Up to one third of the world's food is wasted before it can be eaten. That's 1.3 billion tonnes, according to the Food and Agriculture Organization of the United Nations.
At the same time up to 793 million people don't get enough nourishment to help them live a healthy life. So, what can be done to fix these two major challenges the world is facing?
In India, dabbawalas are using their world-renowned delivery techniques to pass on surplus wedding food to the poor, as Matthew Wheeler and Priti Gupta found out, while in Lebanon, FoodBlessed's "hunger heroes" showed Carolina Valladares and Mohamad Chreyteh their food rescue techniques.
The 'Dabbawala Roti Bank', India
In Tardeo, in south Mumbai, there is a wedding party taking place, with hundreds of guests working their way through mountains of delicious food.
But some guests here are not eating. They are dabbawalas. And although they're off duty, as it's a Saturday afternoon, they are wearing their bright white uniforms and are about to do the job they do best.
Unlike the regular paid work they do during the week (when they collect, transport and deliver countless lunchboxes to office workers all over the city), today these dabbawalas are delivering food to Mumbai's poor. As soon as the wedding guests have had their fill, the dabbawalas will take all the food that hasn't been served, pack it up and get it to a nearby street where homeless people are living rough.
This is the dabbawala's "Roti Bank" in action. Founded six months' ago by Subhash Talekar, the Roti Bank makes use of the legendary food delivery skills of the dabbawalas to solve the twin problems of hunger and food waste. It's a simple idea that Mr Talekar sums up neatly: "We collect excess food from parties and distribute it in slum areas where people have no food to eat."
Another guest at this wedding is Rushikesh Kadam, along with his team of 20 volunteers from his Food For All campaign. His research has shown that, on average, a Mumbai wedding wastes the equivalent of 50 meals.
It's an appalling statistic, especially when you consider that, across India, one child in every four is malnourished. So, like Mr Talekar, Mr Kadam is on a mission to eliminate food wastage and, whenever possible, the two organisations are collaborating.
"They know where the underprivileged and needy people are in Mumbai," Mr Kadam says. "People get our number from the internet, they contact us and then the dabbawalas who live around that area get a call from the HQ. They then collect and deliver to the needy or underprivileged."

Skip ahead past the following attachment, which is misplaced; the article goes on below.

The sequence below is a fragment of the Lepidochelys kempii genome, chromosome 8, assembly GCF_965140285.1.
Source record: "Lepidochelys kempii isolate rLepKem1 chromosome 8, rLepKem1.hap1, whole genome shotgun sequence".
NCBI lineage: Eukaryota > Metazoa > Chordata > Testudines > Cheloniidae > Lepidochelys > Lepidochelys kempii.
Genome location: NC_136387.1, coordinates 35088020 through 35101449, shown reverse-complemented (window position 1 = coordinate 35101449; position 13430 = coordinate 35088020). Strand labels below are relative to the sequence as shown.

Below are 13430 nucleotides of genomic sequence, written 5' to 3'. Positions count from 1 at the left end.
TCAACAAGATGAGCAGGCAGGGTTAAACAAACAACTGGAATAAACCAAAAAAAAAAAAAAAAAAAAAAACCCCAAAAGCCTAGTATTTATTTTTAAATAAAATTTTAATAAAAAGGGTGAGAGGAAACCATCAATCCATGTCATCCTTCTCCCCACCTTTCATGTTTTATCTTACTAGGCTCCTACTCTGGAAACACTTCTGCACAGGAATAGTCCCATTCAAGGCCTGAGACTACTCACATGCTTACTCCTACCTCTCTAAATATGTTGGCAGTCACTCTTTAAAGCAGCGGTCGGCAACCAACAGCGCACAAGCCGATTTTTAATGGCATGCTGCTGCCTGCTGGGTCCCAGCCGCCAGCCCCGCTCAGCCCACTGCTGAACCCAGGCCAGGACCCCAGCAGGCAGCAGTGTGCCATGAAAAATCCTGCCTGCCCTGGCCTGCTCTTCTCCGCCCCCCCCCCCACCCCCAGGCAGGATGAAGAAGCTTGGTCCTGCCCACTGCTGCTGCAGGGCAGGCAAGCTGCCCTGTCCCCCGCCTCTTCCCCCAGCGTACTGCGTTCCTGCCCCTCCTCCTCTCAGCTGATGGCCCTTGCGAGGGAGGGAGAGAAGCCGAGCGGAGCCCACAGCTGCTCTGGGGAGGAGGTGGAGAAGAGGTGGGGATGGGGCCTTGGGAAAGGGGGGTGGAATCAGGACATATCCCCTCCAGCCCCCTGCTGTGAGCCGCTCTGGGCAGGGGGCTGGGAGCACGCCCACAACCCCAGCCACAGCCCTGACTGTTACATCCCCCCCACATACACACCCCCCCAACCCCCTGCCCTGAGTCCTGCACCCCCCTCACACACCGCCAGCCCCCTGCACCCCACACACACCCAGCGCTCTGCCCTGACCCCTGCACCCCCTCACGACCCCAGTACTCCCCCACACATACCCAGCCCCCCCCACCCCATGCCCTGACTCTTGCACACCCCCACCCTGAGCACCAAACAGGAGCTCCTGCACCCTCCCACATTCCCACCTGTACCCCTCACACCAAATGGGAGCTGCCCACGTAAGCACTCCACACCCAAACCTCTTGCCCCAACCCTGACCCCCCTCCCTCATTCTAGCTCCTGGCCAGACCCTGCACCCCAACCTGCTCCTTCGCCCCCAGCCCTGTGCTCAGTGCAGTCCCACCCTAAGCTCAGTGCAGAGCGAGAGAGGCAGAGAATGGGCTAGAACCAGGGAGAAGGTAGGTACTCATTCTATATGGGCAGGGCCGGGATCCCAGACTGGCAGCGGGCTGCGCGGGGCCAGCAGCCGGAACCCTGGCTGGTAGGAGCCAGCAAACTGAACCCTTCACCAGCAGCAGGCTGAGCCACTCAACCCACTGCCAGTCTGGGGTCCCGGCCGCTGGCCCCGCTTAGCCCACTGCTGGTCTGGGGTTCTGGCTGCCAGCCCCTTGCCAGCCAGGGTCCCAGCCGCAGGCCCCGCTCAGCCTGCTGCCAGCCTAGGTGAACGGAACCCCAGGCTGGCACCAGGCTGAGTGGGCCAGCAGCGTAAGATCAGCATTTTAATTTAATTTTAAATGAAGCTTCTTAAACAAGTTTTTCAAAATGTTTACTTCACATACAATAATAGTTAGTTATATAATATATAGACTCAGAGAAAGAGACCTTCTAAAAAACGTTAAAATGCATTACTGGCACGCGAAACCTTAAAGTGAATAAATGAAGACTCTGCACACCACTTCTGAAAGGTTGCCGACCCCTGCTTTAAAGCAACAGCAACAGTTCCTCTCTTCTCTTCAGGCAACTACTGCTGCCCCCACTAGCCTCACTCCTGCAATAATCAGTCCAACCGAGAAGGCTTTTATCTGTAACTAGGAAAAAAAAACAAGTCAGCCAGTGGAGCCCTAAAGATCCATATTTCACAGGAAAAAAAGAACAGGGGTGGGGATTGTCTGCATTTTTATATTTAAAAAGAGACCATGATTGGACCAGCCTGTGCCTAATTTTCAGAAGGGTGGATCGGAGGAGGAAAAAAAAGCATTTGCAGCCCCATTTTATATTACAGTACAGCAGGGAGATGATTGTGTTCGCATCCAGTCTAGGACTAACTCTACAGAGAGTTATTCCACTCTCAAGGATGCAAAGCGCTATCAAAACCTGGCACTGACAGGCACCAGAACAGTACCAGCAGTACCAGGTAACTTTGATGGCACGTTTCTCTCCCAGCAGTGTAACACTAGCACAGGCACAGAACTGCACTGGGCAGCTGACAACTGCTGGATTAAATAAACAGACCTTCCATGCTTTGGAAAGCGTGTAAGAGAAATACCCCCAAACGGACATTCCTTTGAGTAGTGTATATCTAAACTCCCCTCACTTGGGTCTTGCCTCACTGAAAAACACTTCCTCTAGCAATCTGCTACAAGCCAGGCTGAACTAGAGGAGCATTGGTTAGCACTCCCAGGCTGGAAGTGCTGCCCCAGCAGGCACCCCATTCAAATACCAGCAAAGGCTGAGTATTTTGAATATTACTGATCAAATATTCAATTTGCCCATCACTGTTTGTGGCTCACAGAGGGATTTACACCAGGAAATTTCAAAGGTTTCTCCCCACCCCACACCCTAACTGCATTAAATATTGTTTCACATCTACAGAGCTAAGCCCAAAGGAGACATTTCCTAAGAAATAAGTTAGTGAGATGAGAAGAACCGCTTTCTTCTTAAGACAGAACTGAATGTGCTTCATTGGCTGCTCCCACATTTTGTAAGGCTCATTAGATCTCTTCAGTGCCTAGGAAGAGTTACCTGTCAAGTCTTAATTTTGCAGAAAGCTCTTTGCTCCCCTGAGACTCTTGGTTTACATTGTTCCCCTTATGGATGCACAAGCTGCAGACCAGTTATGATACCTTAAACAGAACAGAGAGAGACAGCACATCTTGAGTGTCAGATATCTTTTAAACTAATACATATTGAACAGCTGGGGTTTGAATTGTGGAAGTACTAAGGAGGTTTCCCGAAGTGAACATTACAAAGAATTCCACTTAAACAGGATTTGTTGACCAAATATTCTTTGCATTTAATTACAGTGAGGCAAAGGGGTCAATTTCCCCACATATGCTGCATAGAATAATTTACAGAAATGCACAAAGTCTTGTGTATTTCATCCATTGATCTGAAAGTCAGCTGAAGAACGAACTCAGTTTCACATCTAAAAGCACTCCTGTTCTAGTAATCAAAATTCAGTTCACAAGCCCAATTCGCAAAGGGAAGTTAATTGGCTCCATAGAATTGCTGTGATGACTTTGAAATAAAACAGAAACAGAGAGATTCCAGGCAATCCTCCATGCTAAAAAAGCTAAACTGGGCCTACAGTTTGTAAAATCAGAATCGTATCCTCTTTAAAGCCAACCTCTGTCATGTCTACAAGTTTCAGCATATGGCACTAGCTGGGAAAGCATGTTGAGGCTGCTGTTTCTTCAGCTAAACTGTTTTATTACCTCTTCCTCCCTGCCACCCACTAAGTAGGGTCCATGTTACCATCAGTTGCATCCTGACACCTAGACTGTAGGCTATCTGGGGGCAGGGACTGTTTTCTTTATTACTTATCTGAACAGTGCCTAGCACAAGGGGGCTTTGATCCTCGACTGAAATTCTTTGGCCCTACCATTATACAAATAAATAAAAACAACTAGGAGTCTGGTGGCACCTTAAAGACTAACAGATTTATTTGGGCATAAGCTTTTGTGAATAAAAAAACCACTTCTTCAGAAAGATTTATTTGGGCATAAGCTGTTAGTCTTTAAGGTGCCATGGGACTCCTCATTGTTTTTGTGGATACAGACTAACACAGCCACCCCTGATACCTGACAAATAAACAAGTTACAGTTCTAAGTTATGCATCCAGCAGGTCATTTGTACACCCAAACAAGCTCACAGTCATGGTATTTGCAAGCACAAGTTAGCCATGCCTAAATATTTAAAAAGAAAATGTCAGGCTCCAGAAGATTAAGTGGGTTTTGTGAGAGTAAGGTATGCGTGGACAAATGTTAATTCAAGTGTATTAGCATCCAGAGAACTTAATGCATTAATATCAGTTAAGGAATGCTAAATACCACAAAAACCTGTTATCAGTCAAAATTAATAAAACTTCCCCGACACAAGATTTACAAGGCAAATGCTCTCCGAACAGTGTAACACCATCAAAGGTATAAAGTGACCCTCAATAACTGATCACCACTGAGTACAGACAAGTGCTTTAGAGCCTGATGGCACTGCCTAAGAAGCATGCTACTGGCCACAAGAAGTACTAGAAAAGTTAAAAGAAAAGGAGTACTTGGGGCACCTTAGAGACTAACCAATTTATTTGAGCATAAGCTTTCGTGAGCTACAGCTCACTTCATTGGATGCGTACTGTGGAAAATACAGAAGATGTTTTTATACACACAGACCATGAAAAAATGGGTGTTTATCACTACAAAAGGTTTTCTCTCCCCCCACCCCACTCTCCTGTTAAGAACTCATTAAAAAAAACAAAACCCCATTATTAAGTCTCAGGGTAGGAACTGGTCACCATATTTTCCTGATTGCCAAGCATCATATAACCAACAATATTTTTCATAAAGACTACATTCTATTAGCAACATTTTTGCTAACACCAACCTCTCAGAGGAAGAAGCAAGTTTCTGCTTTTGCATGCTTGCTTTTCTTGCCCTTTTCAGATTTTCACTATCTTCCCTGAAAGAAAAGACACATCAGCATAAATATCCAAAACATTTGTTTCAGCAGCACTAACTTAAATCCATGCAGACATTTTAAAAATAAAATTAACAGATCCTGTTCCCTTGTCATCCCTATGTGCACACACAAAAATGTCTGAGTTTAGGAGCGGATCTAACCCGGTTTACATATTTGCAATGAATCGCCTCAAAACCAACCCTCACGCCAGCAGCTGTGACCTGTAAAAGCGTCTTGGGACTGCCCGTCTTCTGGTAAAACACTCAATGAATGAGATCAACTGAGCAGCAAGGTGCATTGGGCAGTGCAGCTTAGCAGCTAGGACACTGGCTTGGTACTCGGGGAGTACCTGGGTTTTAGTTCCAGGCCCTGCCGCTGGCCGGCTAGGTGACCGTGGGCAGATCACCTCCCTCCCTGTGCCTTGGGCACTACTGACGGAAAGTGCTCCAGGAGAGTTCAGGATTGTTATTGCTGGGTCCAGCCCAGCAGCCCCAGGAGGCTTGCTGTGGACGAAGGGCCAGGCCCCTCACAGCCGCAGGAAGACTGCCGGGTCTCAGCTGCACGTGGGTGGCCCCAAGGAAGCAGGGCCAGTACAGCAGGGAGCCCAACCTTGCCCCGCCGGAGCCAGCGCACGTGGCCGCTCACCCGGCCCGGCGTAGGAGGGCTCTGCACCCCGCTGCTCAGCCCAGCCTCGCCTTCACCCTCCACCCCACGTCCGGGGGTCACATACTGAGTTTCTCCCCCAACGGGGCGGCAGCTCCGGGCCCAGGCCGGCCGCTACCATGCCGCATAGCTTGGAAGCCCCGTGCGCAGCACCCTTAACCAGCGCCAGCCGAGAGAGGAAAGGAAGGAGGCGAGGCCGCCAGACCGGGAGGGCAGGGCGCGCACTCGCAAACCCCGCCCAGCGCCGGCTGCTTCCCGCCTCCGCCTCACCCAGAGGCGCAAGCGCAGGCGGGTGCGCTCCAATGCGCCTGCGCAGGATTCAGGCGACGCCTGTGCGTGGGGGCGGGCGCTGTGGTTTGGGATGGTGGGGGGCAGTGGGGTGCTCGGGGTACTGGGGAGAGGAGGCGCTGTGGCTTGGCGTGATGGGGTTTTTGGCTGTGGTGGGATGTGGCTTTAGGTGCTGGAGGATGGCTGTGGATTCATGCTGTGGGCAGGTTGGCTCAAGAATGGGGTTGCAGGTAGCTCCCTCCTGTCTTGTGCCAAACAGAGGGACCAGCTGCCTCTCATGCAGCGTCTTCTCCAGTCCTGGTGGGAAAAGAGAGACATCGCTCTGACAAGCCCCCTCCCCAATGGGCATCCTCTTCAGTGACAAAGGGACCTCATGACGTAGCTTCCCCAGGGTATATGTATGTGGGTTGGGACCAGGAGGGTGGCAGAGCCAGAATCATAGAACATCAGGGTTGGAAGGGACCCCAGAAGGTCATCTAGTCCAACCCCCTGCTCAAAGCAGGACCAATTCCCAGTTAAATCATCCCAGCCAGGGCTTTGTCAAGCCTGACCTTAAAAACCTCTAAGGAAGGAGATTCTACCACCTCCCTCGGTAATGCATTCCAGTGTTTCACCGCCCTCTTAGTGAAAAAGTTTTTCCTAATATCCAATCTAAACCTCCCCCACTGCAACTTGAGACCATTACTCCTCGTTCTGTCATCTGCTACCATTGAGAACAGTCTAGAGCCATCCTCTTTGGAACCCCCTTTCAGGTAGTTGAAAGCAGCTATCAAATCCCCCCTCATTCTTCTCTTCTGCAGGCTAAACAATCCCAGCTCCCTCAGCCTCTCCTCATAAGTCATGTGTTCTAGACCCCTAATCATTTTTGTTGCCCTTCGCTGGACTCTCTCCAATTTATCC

News of the Roti Bank initiative has spread rapidly and more and more wedding planners and party organisers are getting in touch every month.
"We have around 5,000 dabbawalas," Mr Talekar says. "And 400 are part of Roti Bank. The difficulty we face is we can only manage to feed 200-300 people per day. The challenge is how to store the food given to us. By the time we get food it's one in the morning sometimes. So it becomes difficult to distribute food so late. If we had a storage facility we would be able to feed many more."
As he and his team distribute the excess party food to dozens of homeless people about a mile from the ongoing wedding celebrations, Mr Talekar explains how the next stage for the Roti Bank is to get his food-sharing message into homes and offices.
"Now we are telling our tiffin customers that even if food for just two people is left over, do not throw it away. Dabbawalas are available at every railway station in Mumbai - so give the leftover food to them.
"We will give that food to someone who is hungry."
Changing the Rules
How social entrepreneurs are tackling the world's problems
Food waste in Lebanon is a big problem.
But it's one that Maya Terro, co-founder of FoodBlessed, a Lebanese organisation that tackles food poverty while spreading awareness on food rescue, hopes to change.
"I felt paralysed by the fact that while lots of food is going to waste every day, there are many who aren't able to afford a meal. A lot of food that is fine to consume ends up being considered as wasted goods but it is not - because you can still eat it," she says.
FoodBlessed was founded in 2012 after the Syrian refugee crisis started. Today, Lebanon is the home to more than 1.5 million Syrian refugees. And with nearly 29% of the Lebanese population living under the poverty line, that's a lot of mouths to feed.
In these four years FoodBlessed has served 260,000 free meals made with the extra food to the needy, saving hundreds of tonnes from ending up in the rubbish.
"How do we do it? We link food donor companies or restaurants with surplus meals with the individuals we think are in need," Ms Terro says.
They are currently serving up 400 meals a week to people who come to their three different soup kitchens. But this is just the beginning.
They are now planning to buy a truck to reach those who cannot come to them.
"People ask us if we help everyone, and yes, we do. We help the homeless, people who have lost their families and of course refugees," Ms Terro adds.
Nearly 900 volunteers pick up the food from supermarkets and restaurants and prepare the meals. Ms Terro calls them "hunger heroes" because "even though they don't have superpowers they are everyday heroes".
Ms Terro believes FoodBlessed can make a difference.
"We are setting a new way of doing things here in Lebanon," she says.